One could expect a lot or nothing when walking into the theater to see Jackie (2016). Will it be bland Oscar bait like J. Edgar (2011) , entertaining and emotional like The Imitation Game (2014), or a new masterpiece to be spoken in the same sentence as Lawrence of Arabia (1962)? Having made this journey recently, I think that the best answer to this is all of the above (sort of).

Jackie (2016) obviously follows former first lady Jacqueline “Jackie” Kennedy, played by Natalie Portman, before, during, and after the events of the infamous assassination of her husband. The story is told non-linearly, somewhat similar to The Imitation Game (2014), with everything being framed around the Life magazine interview with Jackie conducted by Theodore White a week after the fateful day. Immediately we are not given the picture of Jackie Kennedy that people have come to think of her by. We see her emotionally distraught, sarcastic, controlling, and above all else honest. Her fashionable persona was more or less self-crafted, fueled by the need to honor the prestige of her husband’s position and preserve his legacy in the annals of American history.

Natalie Portman and her dead husband (spoilers)

Without a doubt the non-linear approach was a good decision. Telling a story like this in a traditional beginning-middle-end manner would have been too thematically obvious and too emotionally grueling. It would’ve been rough sitting through this movie knowing when the assassination was going to happen and waiting for it, then suffering through the intense sorrow and emotional fallout afterwards. Instead, scenes are thoughtfully and carefully arranged so we are given time to breathe and slow down in between scenes of Natalie Portman crying and arguing with Bob Kennedy and Johnson’s staff members while still focusing on interesting dramatic moments. This is effectively done by cutting back to the framing device of the interview and using flashbacks. We are still properly treated to the scenes one would expect to see in a Jackie Kennedy biopic like the televised white house tour and a couple of their lavish parties, but they’re used to starkly contrast her world before and after her husband’s death and firmly establish character traits. Sure, people would’ve been fine with seeing these moments on film in any context or capacity, but by using them sparingly in key moments their self-importance isn’t overinflated like in other historical dramas.


However, this kind of structural approach doesn’t completely serve the film’s best interests. Since moments that are cut one after the other aren’t sequential in the linear historical timeline, the already dialogue heavy movie tries to connect these seemingly unrelated scenes through discussion that is relevant to the emotional moment that they’re needed in. Jackie will discuss JFK’s funeral with one character and then having an almost identical conversation about the funeral with another character in a completely different space and time. Even with the stellar acting and the beautiful cinematography by Stéphane Fontaine, some scenes end up blending together because of a trap I often scoff at with dialogue being very “about itself” and characters speaking poetically about the nature of presidential legacy and how it relates to JFK and Jackie by association and yadda yadda yadda. I had to force myself to recall what scene I had just watched a few times due to the brevity of these moments not allowing me to fully process if any of the unrealistic dialogue mattered to any ultimate capacity.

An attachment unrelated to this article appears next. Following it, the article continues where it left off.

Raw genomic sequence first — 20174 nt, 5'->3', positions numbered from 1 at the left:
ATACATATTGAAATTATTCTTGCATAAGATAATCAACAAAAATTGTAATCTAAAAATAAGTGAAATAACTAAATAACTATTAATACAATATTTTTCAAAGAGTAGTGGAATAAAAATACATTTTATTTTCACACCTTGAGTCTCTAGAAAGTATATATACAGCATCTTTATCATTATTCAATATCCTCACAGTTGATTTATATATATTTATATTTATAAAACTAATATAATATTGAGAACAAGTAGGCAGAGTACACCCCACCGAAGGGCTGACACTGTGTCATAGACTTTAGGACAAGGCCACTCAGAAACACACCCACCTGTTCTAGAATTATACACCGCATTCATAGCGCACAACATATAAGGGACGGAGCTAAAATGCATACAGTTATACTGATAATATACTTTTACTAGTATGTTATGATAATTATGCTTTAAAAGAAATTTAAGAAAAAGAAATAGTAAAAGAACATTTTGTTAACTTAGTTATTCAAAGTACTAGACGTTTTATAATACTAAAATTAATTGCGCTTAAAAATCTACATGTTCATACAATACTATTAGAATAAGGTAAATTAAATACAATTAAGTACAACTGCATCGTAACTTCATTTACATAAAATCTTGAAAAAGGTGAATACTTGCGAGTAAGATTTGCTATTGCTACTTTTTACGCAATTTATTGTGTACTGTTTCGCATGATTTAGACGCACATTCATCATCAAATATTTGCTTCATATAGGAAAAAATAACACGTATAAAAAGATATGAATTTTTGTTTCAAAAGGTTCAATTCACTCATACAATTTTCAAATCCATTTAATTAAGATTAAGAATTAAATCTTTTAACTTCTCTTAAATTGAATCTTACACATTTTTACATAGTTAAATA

I don’t even have a joke here, this was just an amazingly done shot

What saves these moments from dulling the movie completely is Natalie Portman. Whenever anyone sees an A-lister in the title role of a historical drama during awards season, everyone is going to want to know how good their performance is. I had assumed Portman would’ve been good even not having seen her Oscar-winning performance in Black Swan (2010), but she exceeds any and all expectations. It’s honestly one of the most compelling and emotionally complex performances I’ve seen from an actor this year, and it alone makes seeing Jackie (2016) worth it. But behind every great actor is the director and the dark horse director behind this film, Chilean filmmaker Pablo Larraín, makes his mark. Jackie (2016) is Larraín’s first English language film, and even though he was self-described as not being partial to biopics his oeuvre has previously shown strong artistic sensibilities in defining and analyzing the Chilean national identity. Choosing a foreign director with a background in politically charged films was nothing short of a great decision. I can’t help but wonder the bias that would’ve been had if an American filmmaker had done this movie. Perhaps the film would’ve been more cynical towards Jackie Kennedy’s materialistic tendencies or pushed the envelope a little more in showing the strains in the relationship between JFK and Jackie. These are touched upon only slightly.

Natalie Portman, Peter Sarsgaard, and their crew

The film is very thematically focused and as a result the story and characters are as well (thanks in no small part to screenwriter Noah Oppenheim). None of the characters are shown in any fully glorifying light, but any further cynicism is left up to the audience to infer. I was almost taken aback by my lack of total investment in what was happening at times because Jackie (2016) never tells you how to feel. This movie has a thesis and it makes its points in a beautifully filmic way, with writing, directing, editing, and acting coming together in a realistc way to where history isn’t taken to the cleaners, but given a proper lens to be looked at through, with the very strong exception of a scene towards the end of the film where there’s a big hair in the top left corner of the screen.







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